But it is important to be clear about a couple of things:  First, “forgiveness” at an individual level does not remove the obligation to justice at a social level.   Societies must uphold their legal obligations but should also acknowledge the degree to which punishment of offenders is itself insufficient to bring closure and healing.  We have enough testimony from victims’ family members witnessing the execution of a murderer to know how few empty emotional spaces such retribution actually fills.

Second, there are situations in which “forgiveness” itself must defer to more urgent obligations to enforce the most egregious violations of international law. Last week was rather satisfying for proponents of international justice as both Congolese politician Jean-Pierre Bemba and Bosnian Serb leader Radovan Karadžić were convicted of horrific crimes. The emotional and physical carnage left in the wake of the violence perpetrated by these men (and others yet to face trial) almost defies imagination.  Any suggestion of “forgiveness” in a context such as this – with little remorse expressed for crimes committed that literally call our humanity into question– trivializes any potential response.  How and why would we possibly forgive those who so eagerly ordered the ruin of so many human lives?

Third, in a world that seems obsessed with pushing away responsibility or even clarity for our behavior and its consequences, there is value to understanding forgiveness as one of those things we learn to do ourselves based on our recognition of the value of having previously been forgiven by others.  We achieve kindness, generosity and even forgiveness through our own disciplines of practice.  But the inspiration for the discipline is the love and kindness we were initially shown by parents and others.  Recognizing and appreciating these points of origin are keys to our emotional well-being.

But such recognition is, more and more, hard to come by. I have had several conversations in the past few months with young people around the UN who were apparently trying to convince me (and no doubt themselves) of their deep disappointment with the behavior of others.  This disappointment is often justified to be sure.  What was less justified is the other part of their testimony – -that “I’ve never done anything wrong to anyone.”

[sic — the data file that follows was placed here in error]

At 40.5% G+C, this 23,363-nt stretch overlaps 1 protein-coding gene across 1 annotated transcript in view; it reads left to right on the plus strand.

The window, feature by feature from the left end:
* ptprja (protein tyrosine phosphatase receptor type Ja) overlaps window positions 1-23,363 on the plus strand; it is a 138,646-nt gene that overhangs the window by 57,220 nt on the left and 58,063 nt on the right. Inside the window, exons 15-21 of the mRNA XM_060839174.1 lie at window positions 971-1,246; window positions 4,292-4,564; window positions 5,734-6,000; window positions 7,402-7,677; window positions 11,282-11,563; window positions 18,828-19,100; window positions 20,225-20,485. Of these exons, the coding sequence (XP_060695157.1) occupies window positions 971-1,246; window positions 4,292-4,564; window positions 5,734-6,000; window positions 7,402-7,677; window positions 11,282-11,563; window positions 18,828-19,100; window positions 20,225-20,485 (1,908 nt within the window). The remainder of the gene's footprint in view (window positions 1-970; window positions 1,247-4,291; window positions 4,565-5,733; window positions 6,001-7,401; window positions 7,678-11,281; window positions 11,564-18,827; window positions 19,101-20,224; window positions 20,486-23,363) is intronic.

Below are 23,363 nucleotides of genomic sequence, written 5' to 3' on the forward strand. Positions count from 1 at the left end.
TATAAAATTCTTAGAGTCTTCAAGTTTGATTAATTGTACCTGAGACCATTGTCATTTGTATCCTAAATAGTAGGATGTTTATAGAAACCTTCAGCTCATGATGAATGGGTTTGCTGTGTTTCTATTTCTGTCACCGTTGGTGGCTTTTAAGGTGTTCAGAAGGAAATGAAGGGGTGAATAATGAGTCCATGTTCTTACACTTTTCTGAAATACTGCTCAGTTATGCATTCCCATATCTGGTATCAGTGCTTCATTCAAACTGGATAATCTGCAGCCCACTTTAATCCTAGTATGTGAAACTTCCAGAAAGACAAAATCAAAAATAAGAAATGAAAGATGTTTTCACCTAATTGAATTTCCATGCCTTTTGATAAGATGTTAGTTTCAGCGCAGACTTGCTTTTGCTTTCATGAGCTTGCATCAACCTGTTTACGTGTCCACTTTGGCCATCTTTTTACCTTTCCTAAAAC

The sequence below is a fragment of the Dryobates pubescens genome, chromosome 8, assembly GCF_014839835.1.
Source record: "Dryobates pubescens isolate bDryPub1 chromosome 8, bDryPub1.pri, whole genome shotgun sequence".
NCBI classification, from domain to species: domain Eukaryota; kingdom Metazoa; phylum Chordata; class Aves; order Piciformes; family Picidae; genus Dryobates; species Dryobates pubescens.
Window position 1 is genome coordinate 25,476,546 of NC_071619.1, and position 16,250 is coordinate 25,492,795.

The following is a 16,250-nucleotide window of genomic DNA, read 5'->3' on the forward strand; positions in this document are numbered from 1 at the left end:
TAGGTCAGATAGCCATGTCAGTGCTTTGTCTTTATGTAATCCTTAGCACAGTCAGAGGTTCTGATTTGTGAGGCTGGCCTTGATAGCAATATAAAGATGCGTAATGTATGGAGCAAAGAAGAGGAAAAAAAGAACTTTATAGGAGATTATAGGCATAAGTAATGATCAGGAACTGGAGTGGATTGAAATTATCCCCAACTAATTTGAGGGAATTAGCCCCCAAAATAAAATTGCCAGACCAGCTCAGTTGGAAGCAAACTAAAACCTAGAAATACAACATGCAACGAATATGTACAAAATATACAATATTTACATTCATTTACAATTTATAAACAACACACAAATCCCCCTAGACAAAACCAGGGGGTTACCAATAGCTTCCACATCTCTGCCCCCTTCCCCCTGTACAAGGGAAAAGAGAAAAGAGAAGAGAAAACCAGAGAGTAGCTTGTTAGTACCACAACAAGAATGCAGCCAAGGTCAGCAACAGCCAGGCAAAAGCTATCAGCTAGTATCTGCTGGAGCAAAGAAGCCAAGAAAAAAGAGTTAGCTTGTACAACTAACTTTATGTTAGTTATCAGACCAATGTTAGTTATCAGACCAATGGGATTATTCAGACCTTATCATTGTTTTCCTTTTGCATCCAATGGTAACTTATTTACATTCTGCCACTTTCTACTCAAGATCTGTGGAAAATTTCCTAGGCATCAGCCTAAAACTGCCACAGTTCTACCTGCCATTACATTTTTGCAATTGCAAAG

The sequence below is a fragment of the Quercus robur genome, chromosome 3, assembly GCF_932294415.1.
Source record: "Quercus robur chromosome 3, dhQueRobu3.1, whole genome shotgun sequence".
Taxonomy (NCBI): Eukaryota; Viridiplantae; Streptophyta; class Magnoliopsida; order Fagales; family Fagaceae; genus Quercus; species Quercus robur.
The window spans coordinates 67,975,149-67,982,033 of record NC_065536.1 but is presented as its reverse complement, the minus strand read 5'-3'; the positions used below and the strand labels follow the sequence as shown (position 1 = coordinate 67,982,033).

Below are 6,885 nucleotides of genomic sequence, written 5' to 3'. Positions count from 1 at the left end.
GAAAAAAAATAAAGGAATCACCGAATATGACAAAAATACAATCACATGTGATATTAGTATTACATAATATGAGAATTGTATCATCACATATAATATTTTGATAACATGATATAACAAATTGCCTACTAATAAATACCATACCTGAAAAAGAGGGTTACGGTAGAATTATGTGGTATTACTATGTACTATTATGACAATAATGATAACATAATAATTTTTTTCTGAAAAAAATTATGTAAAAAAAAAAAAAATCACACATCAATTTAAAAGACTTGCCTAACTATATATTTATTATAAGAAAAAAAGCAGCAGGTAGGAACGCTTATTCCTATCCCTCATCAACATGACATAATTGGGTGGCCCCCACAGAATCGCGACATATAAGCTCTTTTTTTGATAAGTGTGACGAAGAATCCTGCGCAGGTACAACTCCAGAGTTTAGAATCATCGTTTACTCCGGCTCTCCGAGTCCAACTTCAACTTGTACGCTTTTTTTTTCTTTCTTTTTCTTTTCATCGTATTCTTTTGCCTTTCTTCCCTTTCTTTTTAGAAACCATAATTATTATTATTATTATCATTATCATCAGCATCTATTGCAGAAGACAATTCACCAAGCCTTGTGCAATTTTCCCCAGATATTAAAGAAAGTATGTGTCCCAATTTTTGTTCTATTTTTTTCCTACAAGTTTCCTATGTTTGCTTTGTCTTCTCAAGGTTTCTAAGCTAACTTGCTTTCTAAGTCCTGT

This is where we are heading as a culture unless we are willing to take a hard emotional turn.  Not only are there monstrous and unpunished evils being perpetrated in our world.  Not only are we predisposed to posit ignoble motives to whatever few acts of contrition we can now find.  But we are also increasingly taking on a posture of hyper-sensitivity to the behavior of others all the while applying (an unconvincing) “blanket” immunity to our own.

This “everyone is out to get me, I’ve done nothing wrong” posture is anathema to intimacy, trust-building and emotional courage – the DNA of any forgiveness.  We can use the pious words all we want, but the positive consequences of forgiveness are too often swamped by lingering bitterness and self-interested assessments that make unreasonable assumptions between the ideas lodged in our brains and actual conditions in the world.

The good news about forgiveness is that we still need what it provides. We still can benefit greatly from honest, amendment-laden contrition. We still bear the need to reconcile even more than the need to punish.   The bad news is that we’re quickly losing that capacity for emotional courage and clarity that helps us to reconcile both with those who have wronged us and with our own, often-conflicted motives.

Pursuing justice and ending impunity for abuses is always the right thing to do and we should all seek ways to do so more effectively.   But it is not the final thing we need if we seek reconciled families and communities that can escape the bitterness that robs us of abundance and fuels new cycles of violence.  If reconciliation is a goal, we need to encourage more genuine contrition from ourselves and others; but also strive to establish more trusting and durable personal bonds with those who do so.